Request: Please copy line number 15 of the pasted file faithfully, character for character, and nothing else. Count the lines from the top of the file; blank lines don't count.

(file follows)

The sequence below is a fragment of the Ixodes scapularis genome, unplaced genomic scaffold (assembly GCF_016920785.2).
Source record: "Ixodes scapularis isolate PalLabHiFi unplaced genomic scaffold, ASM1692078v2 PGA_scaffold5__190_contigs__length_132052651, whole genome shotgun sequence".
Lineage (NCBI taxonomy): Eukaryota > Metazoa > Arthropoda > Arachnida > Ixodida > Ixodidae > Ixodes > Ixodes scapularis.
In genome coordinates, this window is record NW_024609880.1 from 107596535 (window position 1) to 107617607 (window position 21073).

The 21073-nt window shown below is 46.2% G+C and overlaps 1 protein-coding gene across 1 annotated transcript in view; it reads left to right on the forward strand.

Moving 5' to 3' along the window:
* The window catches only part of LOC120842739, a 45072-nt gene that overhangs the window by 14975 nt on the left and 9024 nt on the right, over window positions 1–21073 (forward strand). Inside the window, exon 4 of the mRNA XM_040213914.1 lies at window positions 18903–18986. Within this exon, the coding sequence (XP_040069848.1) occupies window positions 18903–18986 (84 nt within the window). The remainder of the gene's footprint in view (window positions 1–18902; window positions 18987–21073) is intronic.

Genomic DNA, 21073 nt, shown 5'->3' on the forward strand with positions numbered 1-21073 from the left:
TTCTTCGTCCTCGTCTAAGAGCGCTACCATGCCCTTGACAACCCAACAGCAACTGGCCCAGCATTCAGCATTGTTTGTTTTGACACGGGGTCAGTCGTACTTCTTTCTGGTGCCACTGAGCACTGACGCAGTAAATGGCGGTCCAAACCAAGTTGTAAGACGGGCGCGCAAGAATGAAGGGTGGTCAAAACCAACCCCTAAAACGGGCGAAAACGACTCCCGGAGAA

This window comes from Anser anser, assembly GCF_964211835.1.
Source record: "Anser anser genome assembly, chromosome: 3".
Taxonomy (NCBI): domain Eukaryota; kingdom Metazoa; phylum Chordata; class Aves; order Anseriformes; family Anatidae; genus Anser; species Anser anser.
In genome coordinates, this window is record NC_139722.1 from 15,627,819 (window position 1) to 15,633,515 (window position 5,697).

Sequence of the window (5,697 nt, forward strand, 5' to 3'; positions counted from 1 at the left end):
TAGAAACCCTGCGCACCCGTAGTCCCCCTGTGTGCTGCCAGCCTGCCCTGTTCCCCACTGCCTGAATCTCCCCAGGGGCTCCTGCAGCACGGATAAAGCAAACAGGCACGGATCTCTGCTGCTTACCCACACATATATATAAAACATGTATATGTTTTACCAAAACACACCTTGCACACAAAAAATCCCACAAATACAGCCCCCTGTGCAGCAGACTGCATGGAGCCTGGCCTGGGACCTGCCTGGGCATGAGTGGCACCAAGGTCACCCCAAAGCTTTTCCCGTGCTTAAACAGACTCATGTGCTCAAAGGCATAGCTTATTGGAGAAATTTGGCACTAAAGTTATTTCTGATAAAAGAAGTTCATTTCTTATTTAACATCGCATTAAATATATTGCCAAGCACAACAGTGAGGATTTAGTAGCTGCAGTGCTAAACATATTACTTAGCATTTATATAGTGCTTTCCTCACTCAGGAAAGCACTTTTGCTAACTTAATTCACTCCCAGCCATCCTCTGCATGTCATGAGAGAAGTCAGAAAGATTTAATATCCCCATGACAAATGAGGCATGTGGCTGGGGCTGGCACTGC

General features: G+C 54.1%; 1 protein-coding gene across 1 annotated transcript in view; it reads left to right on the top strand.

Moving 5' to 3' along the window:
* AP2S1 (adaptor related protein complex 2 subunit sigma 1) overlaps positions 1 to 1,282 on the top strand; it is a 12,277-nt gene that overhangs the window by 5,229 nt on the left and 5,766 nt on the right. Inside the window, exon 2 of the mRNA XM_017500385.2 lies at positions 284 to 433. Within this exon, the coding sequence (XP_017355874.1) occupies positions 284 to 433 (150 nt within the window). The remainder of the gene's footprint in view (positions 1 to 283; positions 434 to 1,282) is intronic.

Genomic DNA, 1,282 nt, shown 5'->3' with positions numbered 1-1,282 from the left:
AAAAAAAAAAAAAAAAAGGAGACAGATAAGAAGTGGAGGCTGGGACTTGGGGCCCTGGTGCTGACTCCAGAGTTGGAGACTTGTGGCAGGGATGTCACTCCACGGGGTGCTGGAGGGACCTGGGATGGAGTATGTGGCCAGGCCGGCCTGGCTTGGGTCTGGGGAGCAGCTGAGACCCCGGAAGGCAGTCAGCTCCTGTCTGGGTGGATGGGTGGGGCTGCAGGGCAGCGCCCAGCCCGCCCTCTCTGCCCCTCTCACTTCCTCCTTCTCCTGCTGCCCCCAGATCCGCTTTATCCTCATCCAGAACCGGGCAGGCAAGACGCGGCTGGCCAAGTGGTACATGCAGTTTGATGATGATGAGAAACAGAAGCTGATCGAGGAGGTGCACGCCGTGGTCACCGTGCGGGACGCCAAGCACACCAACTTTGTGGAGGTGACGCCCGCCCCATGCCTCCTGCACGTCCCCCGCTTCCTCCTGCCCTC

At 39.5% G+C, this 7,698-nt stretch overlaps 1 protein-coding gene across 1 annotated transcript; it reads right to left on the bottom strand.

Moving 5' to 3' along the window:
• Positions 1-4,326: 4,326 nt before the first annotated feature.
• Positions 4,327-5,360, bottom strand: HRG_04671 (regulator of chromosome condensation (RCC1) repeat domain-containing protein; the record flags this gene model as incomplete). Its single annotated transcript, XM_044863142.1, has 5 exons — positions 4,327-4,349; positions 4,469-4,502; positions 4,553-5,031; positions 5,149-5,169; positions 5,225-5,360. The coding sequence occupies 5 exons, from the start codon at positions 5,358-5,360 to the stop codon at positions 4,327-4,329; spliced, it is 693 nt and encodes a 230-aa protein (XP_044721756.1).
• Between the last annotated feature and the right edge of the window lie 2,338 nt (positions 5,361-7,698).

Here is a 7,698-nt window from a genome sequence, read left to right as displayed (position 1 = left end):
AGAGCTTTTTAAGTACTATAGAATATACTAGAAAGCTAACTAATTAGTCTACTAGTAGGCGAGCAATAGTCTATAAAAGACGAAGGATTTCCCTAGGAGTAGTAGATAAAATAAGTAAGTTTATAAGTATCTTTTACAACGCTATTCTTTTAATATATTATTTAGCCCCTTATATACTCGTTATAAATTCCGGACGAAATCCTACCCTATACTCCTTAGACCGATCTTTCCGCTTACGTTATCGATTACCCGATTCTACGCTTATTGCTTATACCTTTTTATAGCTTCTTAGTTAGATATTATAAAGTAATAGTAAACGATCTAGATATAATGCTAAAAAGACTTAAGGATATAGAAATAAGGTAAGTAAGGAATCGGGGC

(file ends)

TAGAAACCCTGCGCACCCGTAGTCCCCCTGTGTGCTGCCAGCCTGCCCTGTTCCCCACTGCCTGAATCTCCCCAGGGGCTCCTGCAGCACGGATAAAGCAAACAGGCACGGATCTCTGCTGCTTACCCACACATATATATAAAACATGTATATGTTTTACCAAAACACACCTTGCACACAAAAAATCCCACAAATACAGCCCCCTGTGCAGCAGACTGCATGGAGCCTGGCCTGGGACCTGCCTGGGCATGAGTGGCACCAAGGTCACCCCAAAGCTTTTCCCGTGCTTAAACAGACTCATGTGCTCAAAGGCATAGCTTATTGGAGAAATTTGGCACTAAAGTTATTTCTGATAAAAGAAGTTCATTTCTTATTTAACATCGCATTAAATATATTGCCAAGCACAACAGTGAGGATTTAGTAGCTGCAGTGCTAAACATATTACTTAGCATTTATATAGTGCTTTCCTCACTCAGGAAAGCACTTTTGCTAACTTAATTCACTCCCAGCCATCCTCTGCATGTCATGAGAGAAGTCAGAAAGATTTAATATCCCCATGACAAATGAGGCATGTGGCTGGGGCTGGCACTGC